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him, who can go with me and re. main with you, and be everywhere for good, let us confidently hope that all will yet be well.
The First Inaugural concludes with a passage of great tender
We learn from Nicolay and Hay that the suggestion of that passage, its first draft indeed, came from Seward.
But compare this first draft with the passage as amended and adopted by Lincoln ! This is Seward's:
I close. We are not, we must not be, aliens or enemies, but fellowcountrymen and brethren. Although passion has strained our bonds of affection too hardly, they must not, I am sure they will not, be broken. The mystic chords which, proceeding from so many battle-fields and so many patriot graves, pass through all the hearts and all hearths in this broad continent of ours, will yet again
harmonize in their ancient music when breathed upon by the guardian angel of the nation.
And this is Lincoln's :
I am loath to close. We are not enemies, but friends. We must not be enemies. Though passion may have strained, it must not break our bonds of affection.
The mystic chords of memory, stretching from every battle-field and patriot grave to every living heart and hearthstone all over this broad land, will yet swell the chorus of the Union when again touched, as surely they will be, by the better angels of our nature.
There is in this last something that suggests music; again we hear the strain of the Leitmotif. Strangely enough, in 1858 Lincoln himself had used a figure not the same as, but suggestive of, this very one now given by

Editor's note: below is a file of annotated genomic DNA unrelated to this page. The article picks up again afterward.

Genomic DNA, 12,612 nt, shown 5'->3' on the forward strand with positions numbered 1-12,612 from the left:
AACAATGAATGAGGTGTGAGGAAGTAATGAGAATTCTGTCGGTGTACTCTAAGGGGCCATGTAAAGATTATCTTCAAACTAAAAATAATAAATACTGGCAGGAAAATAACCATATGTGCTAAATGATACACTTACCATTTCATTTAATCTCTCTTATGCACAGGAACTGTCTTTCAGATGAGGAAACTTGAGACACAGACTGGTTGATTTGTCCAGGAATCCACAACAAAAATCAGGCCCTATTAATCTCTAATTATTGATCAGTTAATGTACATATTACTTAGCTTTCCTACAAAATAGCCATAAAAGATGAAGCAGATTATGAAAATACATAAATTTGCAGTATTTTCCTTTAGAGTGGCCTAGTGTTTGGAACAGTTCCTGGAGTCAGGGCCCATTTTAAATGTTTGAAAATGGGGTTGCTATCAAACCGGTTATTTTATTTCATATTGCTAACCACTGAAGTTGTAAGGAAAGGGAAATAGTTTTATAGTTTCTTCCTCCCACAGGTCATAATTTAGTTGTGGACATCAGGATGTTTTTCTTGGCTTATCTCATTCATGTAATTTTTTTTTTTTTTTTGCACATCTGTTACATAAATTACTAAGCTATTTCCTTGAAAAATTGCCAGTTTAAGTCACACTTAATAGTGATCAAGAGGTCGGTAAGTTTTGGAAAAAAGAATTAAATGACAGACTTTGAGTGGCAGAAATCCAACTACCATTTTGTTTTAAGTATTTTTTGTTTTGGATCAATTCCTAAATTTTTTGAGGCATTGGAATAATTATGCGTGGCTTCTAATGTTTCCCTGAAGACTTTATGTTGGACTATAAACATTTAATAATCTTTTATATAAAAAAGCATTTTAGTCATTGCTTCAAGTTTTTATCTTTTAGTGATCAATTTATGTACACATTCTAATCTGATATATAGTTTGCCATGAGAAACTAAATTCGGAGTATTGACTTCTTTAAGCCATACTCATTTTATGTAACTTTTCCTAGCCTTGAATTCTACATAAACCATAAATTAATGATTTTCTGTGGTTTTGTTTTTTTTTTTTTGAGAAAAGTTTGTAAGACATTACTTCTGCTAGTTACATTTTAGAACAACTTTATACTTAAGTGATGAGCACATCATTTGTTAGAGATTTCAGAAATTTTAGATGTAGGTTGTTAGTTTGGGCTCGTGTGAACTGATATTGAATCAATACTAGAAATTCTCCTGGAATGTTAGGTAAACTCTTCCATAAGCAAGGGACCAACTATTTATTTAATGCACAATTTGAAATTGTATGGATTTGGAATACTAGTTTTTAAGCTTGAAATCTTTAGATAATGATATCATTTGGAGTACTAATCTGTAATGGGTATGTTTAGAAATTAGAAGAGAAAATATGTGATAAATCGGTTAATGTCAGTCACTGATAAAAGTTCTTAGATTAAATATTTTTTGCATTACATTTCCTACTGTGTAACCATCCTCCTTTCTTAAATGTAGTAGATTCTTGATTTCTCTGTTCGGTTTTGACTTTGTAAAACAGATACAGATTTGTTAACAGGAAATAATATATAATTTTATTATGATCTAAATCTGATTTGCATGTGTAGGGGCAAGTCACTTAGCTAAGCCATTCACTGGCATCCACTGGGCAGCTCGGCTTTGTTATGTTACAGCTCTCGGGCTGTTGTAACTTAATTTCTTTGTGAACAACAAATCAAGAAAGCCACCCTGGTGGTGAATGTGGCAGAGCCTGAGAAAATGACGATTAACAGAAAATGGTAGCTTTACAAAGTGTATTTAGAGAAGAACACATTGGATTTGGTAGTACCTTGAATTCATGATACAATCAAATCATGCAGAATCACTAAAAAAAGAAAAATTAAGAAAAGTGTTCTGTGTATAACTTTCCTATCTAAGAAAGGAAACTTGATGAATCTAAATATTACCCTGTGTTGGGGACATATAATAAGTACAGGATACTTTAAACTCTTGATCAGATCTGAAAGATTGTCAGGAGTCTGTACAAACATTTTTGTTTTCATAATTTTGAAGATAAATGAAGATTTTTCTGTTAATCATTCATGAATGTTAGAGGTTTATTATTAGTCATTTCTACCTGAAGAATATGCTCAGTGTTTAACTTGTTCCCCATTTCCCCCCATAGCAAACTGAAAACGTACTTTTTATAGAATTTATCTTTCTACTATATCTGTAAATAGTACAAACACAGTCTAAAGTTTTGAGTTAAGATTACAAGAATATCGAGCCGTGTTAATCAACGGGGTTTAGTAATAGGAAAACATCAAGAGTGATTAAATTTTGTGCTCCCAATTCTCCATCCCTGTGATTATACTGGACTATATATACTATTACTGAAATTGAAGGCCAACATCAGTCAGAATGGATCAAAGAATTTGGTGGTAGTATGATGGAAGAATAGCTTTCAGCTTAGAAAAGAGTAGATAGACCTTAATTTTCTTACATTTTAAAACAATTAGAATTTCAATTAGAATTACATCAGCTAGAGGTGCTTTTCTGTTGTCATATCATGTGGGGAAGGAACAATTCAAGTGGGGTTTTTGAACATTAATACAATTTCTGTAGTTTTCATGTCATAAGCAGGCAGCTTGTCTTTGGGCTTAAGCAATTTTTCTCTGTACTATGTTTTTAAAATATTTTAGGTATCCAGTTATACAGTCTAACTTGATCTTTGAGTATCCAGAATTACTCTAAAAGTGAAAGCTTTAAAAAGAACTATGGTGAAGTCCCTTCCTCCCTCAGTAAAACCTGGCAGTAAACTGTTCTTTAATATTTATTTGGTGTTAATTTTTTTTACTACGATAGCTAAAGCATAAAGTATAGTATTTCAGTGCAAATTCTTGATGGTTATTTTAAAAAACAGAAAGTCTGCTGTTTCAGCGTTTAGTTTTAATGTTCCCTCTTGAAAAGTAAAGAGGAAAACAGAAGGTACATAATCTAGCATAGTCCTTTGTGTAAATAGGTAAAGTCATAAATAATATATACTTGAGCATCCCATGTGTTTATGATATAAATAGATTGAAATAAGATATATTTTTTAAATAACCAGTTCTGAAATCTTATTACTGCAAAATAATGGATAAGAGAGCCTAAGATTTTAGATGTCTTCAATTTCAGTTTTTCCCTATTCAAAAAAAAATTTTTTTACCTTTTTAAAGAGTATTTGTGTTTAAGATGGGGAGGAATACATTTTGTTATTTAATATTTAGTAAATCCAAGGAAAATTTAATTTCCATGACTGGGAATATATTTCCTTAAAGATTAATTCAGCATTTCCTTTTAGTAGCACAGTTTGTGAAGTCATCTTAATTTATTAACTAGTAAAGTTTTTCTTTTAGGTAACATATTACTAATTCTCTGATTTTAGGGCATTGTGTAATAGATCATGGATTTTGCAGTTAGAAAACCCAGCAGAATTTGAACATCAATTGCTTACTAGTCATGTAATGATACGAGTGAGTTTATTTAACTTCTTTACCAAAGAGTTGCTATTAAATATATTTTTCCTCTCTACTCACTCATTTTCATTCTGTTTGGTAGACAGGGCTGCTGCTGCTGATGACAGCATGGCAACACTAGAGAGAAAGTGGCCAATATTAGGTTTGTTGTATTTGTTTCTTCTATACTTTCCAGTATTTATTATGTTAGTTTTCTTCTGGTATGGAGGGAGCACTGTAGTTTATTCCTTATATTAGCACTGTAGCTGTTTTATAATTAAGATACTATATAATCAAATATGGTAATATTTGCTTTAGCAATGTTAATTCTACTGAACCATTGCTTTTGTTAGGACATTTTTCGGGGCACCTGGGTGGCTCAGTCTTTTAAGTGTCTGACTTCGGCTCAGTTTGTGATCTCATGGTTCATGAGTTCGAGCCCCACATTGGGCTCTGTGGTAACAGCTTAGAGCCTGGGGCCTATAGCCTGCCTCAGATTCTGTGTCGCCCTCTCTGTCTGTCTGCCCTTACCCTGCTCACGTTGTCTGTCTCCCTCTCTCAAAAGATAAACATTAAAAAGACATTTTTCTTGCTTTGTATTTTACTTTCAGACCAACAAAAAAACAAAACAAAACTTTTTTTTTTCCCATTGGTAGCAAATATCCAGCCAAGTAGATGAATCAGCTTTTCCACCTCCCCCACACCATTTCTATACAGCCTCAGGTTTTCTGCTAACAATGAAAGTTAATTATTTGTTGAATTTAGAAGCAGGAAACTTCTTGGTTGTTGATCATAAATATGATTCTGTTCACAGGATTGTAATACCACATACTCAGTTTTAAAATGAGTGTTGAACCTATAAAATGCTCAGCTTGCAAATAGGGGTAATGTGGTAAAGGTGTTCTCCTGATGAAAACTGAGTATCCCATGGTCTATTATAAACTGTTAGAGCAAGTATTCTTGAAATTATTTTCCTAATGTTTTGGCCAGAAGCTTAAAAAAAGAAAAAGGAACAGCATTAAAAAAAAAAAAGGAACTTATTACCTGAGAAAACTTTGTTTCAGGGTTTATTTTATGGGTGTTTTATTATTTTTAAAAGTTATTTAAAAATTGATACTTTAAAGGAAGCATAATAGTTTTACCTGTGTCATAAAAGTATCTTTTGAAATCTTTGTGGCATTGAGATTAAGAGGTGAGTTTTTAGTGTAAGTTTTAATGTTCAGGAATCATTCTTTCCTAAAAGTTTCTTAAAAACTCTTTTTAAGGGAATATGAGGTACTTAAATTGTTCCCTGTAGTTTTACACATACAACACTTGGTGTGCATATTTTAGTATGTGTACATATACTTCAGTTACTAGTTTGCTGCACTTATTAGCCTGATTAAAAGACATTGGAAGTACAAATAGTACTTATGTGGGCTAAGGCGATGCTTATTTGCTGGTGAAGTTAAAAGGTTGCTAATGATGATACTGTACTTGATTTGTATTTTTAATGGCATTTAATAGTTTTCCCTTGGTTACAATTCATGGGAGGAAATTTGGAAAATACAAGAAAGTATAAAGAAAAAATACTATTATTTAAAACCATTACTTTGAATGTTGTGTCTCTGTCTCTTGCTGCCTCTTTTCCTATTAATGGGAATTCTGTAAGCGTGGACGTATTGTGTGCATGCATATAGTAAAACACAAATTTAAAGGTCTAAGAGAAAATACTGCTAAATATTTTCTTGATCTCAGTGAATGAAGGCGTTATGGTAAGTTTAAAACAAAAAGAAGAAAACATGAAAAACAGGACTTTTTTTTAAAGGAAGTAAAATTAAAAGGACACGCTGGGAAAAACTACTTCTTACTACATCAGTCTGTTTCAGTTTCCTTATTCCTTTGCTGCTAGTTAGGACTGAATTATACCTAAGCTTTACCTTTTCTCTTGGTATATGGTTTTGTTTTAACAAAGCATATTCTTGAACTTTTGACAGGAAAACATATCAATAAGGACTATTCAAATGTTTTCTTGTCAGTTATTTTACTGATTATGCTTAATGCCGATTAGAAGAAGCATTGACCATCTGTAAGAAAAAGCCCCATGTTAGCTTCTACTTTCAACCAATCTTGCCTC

Seward. He was speaking of the moral sentiment, the sentiment of equality, in the Declaration of Independence. “That," he said, “is the electric chord in that Declaration, that links the hearts of patriotic and liberty-loving men together, that will link those patriotic hearts as long as the love of freedom exists in the minds of men throughout the world.”
In the final paragraph of the Second Inaugural we find again the haunting music with which the First Inaugural closed. On the heart of what AmericanNorth or South-are not the words imprinted ?
With malice toward none; with charity for all; with firmness in the right, as God gives us to see the right, let us strive on to finish the work we are in; to bind up the nation's wounds; to care for him who
shall have borne the battle, and for his widow, and his orphan-to do all which may achieve and cherish a just and lasting peace among our. selves, and with all nations.
As the great musician brings somewhere to its highest expression the motive which has been entwined from first to last in his music-drama, so did the expression of Lincoln's passion for his country reach its culmination in the tender and majestic phrases of the Gettysburg Address :
In a larger sense, we cannot dedicate — we cannot consecr
tecannot hallow — this ground. The brave men, living and dead, who struggled here, have consecrated it far above our poor power to add or detract. The world will little note nor long remember what we say here, but it can never forget what they did here.
It is for us,
the living, rather, to be dedicated here to the unfinished work which they who fought here have thus far so nobly advanced. It is rather for us to be here dedicated to the great task remaining before us—that from these honored dead we take increased devotion to that cause for which they gave the last full measure of devotion; that we here highly resolve that these dead shall not have died in vain ; that this nation, under God, shall have a new birth of freedom; and that government of the people, by the people, for the people, shall not perish from the earth.
But there is a letter of Lincoln's which may well be associated with the Gettysburg Address. It was written, just one year after the delivery of the Address, to a mother who, the President heard, had lost five sons in the army.
I believe the